CAPUANO: I think the divide is getting broader because the people who come here are significantly different philosophically. I don’t think the tone has changed. I don’t think the tone matters. What matters is what people believe in. And that has very significantly changed.

GILLIBRAND: The House is different from the Senate. My experience in the House was that the parties more often than not were voting lockstep. In the House the politics is really driven by caucuses, by collective action, by large groups voting the block. That’s how you use power and influence outcomes. I think we’re seeing that with the Tea Party movement today, how they’re trying to influence outcomes by voting in a block. In the Senate people have an opportunity to work on issues over years and create compromise and build consensus. It’s a different body, a different time horizon, so it allows for more consensus-building.

DAM: Congressman Carney, what was your job before you were elected to Congress?

CARNEY: In the year-and-a-half from the time that I lost the primary for governor in 2008 till the election in 2010, I worked for a green technology company. Prior to that I was in public service, after my football coaching days ended. I realized one day that I didn’t really want my future to depend on how 22 young men performed on a given Saturday afternoon. So I got into a business where your future depends on how a couple hundred-thousand people vote on a given Tuesday in November. I’m not sure that was a good tradeoff.

DAM: Or a couple thousand, as the case may be.

CARNEY: Or 1,700 [the margin of his defeat in Delaware’s 2008 gubernatorial primary].

DAM: What do you think about the tone in today’s politics?

CARNEY: My experience in Delaware is probably very different, because we’re so small, not very partisan. I’m used to working with Democrats and Republicans, just trying to get things done. We don’t have the extremes as much as you see in the Congress.

DAM: Congressman Bass, is it fair to say that you’re a moderate Republican? Or you were, at least, 11 years ago.

[Laughter]

BASS: Thank you for that introduction.

[Laughter]

DAM: Your party has changed a bit in the House with this influx of the Tea Party.

BASS: Well, I would suggest that the party is more conservative than it has been in the past. My father [Rep. Perkins Bass ’34, R-N.H.] used to complain to me all the time, saying, “You guys don’t know how to get along with each other. You fight all the time” and “When I was there everybody got along. My roommate was a Democrat” and all that stuff. I said, “Well, Dad, you were in Congress for eight years and Sam Rayburn [D-Tex.] was the speaker. During that eight-year period how many bills did you introduce that were passed?” And he looked at me and he said, “None.” Well that’s not my definition of bipartisanship.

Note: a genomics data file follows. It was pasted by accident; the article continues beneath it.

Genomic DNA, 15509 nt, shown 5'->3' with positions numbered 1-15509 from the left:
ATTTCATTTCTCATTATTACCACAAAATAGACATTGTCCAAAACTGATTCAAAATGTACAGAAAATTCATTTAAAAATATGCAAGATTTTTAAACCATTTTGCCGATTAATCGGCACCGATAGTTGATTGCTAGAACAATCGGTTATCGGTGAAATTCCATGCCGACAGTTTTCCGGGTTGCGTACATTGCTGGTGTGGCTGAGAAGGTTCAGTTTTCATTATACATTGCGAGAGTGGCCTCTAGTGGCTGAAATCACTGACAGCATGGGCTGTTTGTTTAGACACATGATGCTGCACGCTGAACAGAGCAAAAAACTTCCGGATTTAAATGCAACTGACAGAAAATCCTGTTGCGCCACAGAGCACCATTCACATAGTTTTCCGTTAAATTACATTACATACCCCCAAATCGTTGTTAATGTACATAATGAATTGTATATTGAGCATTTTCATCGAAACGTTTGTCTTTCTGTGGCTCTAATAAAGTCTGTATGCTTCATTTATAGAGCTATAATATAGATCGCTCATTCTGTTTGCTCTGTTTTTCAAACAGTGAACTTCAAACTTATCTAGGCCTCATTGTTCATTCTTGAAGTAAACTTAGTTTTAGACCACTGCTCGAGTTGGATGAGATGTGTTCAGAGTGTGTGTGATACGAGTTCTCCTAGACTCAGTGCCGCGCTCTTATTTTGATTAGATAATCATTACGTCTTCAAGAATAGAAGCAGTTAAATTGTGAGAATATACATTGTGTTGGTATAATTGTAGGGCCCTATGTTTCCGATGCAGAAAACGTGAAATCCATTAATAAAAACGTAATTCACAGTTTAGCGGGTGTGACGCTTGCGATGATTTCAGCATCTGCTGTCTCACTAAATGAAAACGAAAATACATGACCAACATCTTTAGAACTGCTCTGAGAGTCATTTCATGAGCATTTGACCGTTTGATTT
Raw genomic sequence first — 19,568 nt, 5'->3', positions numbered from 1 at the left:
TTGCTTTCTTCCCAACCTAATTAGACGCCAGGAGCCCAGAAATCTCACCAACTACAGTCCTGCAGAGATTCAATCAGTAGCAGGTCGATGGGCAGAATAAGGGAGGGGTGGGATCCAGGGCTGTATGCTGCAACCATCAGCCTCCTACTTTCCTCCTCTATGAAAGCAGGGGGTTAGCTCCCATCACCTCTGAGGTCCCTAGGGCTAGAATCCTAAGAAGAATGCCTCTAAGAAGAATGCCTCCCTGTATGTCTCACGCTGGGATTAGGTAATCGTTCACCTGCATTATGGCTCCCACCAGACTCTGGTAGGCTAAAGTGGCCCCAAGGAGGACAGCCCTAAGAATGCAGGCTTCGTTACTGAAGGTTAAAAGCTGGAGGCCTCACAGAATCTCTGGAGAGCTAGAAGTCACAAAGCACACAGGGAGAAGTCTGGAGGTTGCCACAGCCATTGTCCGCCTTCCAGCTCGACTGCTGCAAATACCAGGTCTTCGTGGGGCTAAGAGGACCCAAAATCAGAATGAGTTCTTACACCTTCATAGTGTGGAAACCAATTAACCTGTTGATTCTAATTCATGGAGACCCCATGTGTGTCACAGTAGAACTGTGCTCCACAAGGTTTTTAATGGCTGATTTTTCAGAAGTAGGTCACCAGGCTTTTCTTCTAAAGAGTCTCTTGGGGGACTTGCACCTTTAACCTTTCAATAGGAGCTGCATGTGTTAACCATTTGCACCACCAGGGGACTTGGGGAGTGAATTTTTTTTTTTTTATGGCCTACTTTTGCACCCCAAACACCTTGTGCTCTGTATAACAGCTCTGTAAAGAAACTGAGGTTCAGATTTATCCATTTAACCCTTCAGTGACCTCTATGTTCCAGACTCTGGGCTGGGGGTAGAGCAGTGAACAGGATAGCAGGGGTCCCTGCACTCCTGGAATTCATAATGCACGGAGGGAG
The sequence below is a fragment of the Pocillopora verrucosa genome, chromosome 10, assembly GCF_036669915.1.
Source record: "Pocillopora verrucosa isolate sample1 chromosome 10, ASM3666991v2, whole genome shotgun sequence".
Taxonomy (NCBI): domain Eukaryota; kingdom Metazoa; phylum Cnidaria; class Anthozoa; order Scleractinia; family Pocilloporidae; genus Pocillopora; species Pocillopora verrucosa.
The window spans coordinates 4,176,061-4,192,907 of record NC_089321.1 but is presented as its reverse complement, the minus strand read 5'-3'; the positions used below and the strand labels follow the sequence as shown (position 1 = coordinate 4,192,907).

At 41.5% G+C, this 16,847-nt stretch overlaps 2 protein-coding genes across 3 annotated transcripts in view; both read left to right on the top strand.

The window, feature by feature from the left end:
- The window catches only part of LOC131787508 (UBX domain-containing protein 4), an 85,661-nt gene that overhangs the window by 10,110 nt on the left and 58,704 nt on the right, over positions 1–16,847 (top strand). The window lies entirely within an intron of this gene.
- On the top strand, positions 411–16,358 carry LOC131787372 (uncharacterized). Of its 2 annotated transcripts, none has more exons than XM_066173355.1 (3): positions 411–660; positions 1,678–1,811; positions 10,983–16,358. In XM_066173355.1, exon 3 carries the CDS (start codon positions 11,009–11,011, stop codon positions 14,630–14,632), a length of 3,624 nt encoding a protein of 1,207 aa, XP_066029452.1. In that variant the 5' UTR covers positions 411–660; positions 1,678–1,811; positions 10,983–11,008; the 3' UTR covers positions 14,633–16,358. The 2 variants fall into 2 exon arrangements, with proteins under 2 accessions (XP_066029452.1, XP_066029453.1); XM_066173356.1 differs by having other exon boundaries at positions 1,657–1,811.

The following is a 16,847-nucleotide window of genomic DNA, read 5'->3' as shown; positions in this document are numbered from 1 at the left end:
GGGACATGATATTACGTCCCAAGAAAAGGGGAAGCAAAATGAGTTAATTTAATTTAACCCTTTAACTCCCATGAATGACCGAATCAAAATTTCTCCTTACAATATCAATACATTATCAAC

I was somewhat unique in that I was elected as a freshman the year the Republicans took over in 1995, and I was elected again as a freshman the year the Republicans took over in 2011. My one observation about the differences is that Republicans in 1995 had no idea how to be a majority, and Democrats hadn’t a clue how to be a minority. The Republicans were terrified of presiding, frankly, and running the Congress, because they didn’t know how to do it. And the Democrats were just incensed that 40 years of rule had come to an end. It’s different now. I think that the Republicans are a more professional majority and the Democrats understand because they’ve been in the minority and in the majority. And I find the relationship better now than it was in 1995 and 1996. As far as political philosophy is concerned, there’s nothing I can say or do to pigeonhole myself as a moderate or a conservative. I happen to believe that the social agenda is not a big priority for the U.S. Congress, but fiscally I believe we’ve got to get spending and debt under control.

PORTMAN: I came in just before Charlie, in 1993, and I actually had a different experience than those who say that the House is so partisan. I guess I sort of disagree—I think you can still get things done, even in an environment that might be more partisan at the leadership level. Thinking about you and your dad, Charlie, I got 12 bills signed into law by Bill Clinton when I was in the House, bills that I wrote. I’m a pretty conservative guy, but I’ve always been able to get stuff done. Let’s see how it works in the Senate. So far, so good.

DAM: Were the bills all economic?